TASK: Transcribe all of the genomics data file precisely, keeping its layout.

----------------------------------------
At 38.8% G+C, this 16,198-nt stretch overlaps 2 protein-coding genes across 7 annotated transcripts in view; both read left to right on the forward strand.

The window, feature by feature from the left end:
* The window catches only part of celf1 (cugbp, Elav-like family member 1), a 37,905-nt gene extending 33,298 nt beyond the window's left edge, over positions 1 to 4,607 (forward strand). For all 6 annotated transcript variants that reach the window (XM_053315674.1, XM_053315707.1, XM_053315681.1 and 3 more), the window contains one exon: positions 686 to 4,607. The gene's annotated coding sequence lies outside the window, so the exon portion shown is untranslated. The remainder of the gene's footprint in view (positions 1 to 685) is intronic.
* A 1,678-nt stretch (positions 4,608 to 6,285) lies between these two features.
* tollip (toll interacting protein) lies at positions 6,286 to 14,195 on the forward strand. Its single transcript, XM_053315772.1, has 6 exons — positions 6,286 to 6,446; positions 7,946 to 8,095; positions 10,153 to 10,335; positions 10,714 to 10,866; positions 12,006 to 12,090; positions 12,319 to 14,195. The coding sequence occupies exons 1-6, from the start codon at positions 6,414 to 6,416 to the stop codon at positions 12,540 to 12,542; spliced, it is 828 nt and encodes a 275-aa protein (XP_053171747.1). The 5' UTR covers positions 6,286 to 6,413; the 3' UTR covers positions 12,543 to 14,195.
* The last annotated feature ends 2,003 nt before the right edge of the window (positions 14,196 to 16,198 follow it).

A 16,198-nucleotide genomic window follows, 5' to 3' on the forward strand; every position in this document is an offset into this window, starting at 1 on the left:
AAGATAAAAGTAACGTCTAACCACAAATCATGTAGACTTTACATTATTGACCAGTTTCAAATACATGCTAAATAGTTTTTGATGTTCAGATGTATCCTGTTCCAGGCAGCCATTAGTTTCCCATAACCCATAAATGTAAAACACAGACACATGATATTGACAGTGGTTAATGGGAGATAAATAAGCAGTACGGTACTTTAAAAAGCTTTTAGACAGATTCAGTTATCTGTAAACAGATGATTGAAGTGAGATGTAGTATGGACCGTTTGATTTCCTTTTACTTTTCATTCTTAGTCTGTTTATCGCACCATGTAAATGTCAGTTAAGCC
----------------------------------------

At 38.8% G+C, this 16,198-nt stretch overlaps 2 protein-coding genes across 7 annotated transcripts in view; both read left to right on the forward strand.

The window, feature by feature from the left end:
* The window catches only part of celf1 (cugbp, Elav-like family member 1), a 37,905-nt gene extending 33,298 nt beyond the window's left edge, over positions 1 to 4,607 (forward strand). For all 6 annotated transcript variants that reach the window (XM_053315674.1, XM_053315707.1, XM_053315681.1 and 3 more), the window contains one exon: positions 686 to 4,607. The gene's annotated coding sequence lies outside the window, so the exon portion shown is untranslated. The remainder of the gene's footprint in view (positions 1 to 685) is intronic.
* A 1,678-nt stretch (positions 4,608 to 6,285) lies between these two features.
* tollip (toll interacting protein) lies at positions 6,286 to 14,195 on the forward strand. Its single transcript, XM_053315772.1, has 6 exons — positions 6,286 to 6,446; positions 7,946 to 8,095; positions 10,153 to 10,335; positions 10,714 to 10,866; positions 12,006 to 12,090; positions 12,319 to 14,195. The coding sequence occupies exons 1-6, from the start codon at positions 6,414 to 6,416 to the stop codon at positions 12,540 to 12,542; spliced, it is 828 nt and encodes a 275-aa protein (XP_053171747.1). The 5' UTR covers positions 6,286 to 6,413; the 3' UTR covers positions 12,543 to 14,195.
* The last annotated feature ends 2,003 nt before the right edge of the window (positions 14,196 to 16,198 follow it).

A 16,198-nucleotide genomic window follows, 5' to 3' on the forward strand; every position in this document is an offset into this window, starting at 1 on the left:
AAGATAAAAGTAACGTCTAACCACAAATCATGTAGACTTTACATTATTGACCAGTTTCAAATACATGCTAAATAGTTTTTGATGTTCAGATGTATCCTGTTCCAGGCAGCCATTAGTTTCCCATAACCCATAAATGTAAAACACAGACACATGATATTGACAGTGGTTAATGGGAGATAAATAAGCAGTACGGTACTTTAAAAAGCTTTTAGACAGATTCAGTTATCTGTAAACAGATGATTGAAGTGAGATGTAGTATGGACCGTTTGATTTCCTTTTACTTTTCATTCTTAGTCTGTTTATCGCACCATGTAAATGTCAGTTAAGCC